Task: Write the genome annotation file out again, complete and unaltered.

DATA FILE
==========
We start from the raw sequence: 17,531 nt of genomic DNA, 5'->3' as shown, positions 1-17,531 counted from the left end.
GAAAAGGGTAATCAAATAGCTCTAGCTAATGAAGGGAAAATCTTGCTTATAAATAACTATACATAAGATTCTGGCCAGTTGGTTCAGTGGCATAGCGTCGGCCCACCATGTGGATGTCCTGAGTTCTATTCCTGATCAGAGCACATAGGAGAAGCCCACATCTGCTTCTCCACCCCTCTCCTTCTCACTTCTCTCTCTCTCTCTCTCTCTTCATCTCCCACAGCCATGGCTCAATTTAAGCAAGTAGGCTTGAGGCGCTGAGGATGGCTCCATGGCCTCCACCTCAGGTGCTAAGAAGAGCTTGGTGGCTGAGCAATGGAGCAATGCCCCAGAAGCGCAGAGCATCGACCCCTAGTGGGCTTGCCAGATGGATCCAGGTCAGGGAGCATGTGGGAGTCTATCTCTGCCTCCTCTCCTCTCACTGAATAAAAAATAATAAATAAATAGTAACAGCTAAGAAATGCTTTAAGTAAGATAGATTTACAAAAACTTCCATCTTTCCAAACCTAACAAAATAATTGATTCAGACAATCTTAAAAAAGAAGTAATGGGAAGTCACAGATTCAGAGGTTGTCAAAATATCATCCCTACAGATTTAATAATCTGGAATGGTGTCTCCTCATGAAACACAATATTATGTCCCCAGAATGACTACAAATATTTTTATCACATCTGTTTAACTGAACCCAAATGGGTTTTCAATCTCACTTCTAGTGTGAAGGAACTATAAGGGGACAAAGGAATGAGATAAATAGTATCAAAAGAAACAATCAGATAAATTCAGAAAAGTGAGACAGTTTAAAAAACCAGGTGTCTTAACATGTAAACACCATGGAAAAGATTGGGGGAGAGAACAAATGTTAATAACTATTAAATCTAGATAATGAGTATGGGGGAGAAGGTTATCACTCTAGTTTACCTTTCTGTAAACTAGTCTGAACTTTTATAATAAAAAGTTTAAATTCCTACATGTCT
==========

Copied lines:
We start from the raw sequence: 17,531 nt of genomic DNA, 5'->3' as shown, positions 1-17,531 counted from the left end.
GAAAAGGGTAATCAAATAGCTCTAGCTAATGAAGGGAAAATCTTGCTTATAAATAACTATACATAAGATTCTGGCCAGTTGGTTCAGTGGCATAGCGTCGGCCCACCATGTGGATGTCCTGAGTTCTATTCCTGATCAGAGCACATAGGAGAAGCCCACATCTGCTTCTCCACCCCTCTCCTTCTCACTTCTCTCTCTCTCTCTCTCTCTTCATCTCCCACAGCCATGGCTCAATTTAAGCAAGTAGGCTTGAGGCGCTGAGGATGGCTCCATGGCCTCCACCTCAGGTGCTAAGAAGAGCTTGGTGGCTGAGCAATGGAGCAATGCCCCAGAAGCGCAGAGCATCGACCCCTAGTGGGCTTGCCAGATGGATCCAGGTCAGGGAGCATGTGGGAGTCTATCTCTGCCTCCTCTCCTCTCACTGAATAAAAAATAATAAATAAATAGTAACAGCTAAGAAATGCTTTAAGTAAGATAGATTTACAAAAACTTCCATCTTTCCAAACCTAACAAAATAATTGATTCAGACAATCTTAAAAAAGAAGTAATGGGAAGTCACAGATTCAGAGGTTGTCAAAATATCATCCCTACAGATTTAATAATCTGGAATGGTGTCTCCTCATGAAACACAATATTATGTCCCCAGAATGACTACAAATATTTTTATCACATCTGTTTAACTGAACCCAAATGGGTTTTCAATCTCACTTCTAGTGTGAAGGAACTATAAGGGGACAAAGGAATGAGATAAATAGTATCAAAAGAAACAATCAGATAAATTCAGAAAAGTGAGACAGTTTAAAAAACCAGGTGTCTTAACATGTAAACACCATGGAAAAGATTGGGGGAGAGAACAAATGTTAATAACTATTAAATCTAGATAATGAGTATGGGGGAGAAGGTTATCACTCTAGTTTACCTTTCTGTAAACTAGTCTGAACTTTTATAATAAAAAGTTTAAATTCCTACATGTCT